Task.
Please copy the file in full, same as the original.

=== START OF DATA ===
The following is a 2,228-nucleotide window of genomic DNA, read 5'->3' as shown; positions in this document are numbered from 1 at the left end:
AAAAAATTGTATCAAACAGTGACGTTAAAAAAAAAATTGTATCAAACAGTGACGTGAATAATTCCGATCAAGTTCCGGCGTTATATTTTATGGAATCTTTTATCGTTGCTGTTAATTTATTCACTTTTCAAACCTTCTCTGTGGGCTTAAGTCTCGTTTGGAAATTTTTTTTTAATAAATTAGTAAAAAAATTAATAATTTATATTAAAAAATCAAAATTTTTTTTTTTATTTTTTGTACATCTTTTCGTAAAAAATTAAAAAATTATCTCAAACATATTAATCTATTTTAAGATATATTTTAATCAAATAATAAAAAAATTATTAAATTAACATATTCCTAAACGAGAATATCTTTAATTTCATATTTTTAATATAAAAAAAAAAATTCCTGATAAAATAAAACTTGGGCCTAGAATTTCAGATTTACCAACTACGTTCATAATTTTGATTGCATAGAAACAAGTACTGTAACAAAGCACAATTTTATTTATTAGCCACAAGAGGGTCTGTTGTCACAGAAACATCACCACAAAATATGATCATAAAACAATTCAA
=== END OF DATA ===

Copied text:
The following is a 2,228-nucleotide window of genomic DNA, read 5'->3' as shown; positions in this document are numbered from 1 at the left end:
AAAAAATTGTATCAAACAGTGACGTTAAAAAAAAAATTGTATCAAACAGTGACGTGAATAATTCCGATCAAGTTCCGGCGTTATATTTTATGGAATCTTTTATCGTTGCTGTTAATTTATTCACTTTTCAAACCTTCTCTGTGGGCTTAAGTCTCGTTTGGAAATTTTTTTTTAATAAATTAGTAAAAAAATTAATAATTTATATTAAAAAATCAAAATTTTTTTTTTTATTTTTTGTACATCTTTTCGTAAAAAATTAAAAAATTATCTCAAACATATTAATCTATTTTAAGATATATTTTAATCAAATAATAAAAAAATTATTAAATTAACATATTCCTAAACGAGAATATCTTTAATTTCATATTTTTAATATAAAAAAAAAAATTCCTGATAAAATAAAACTTGGGCCTAGAATTTCAGATTTACCAACTACGTTCATAATTTTGATTGCATAGAAACAAGTACTGTAACAAAGCACAATTTTATTTATTAGCCACAAGAGGGTCTGTTGTCACAGAAACATCACCACAAAATATGATCATAAAACAATTCAA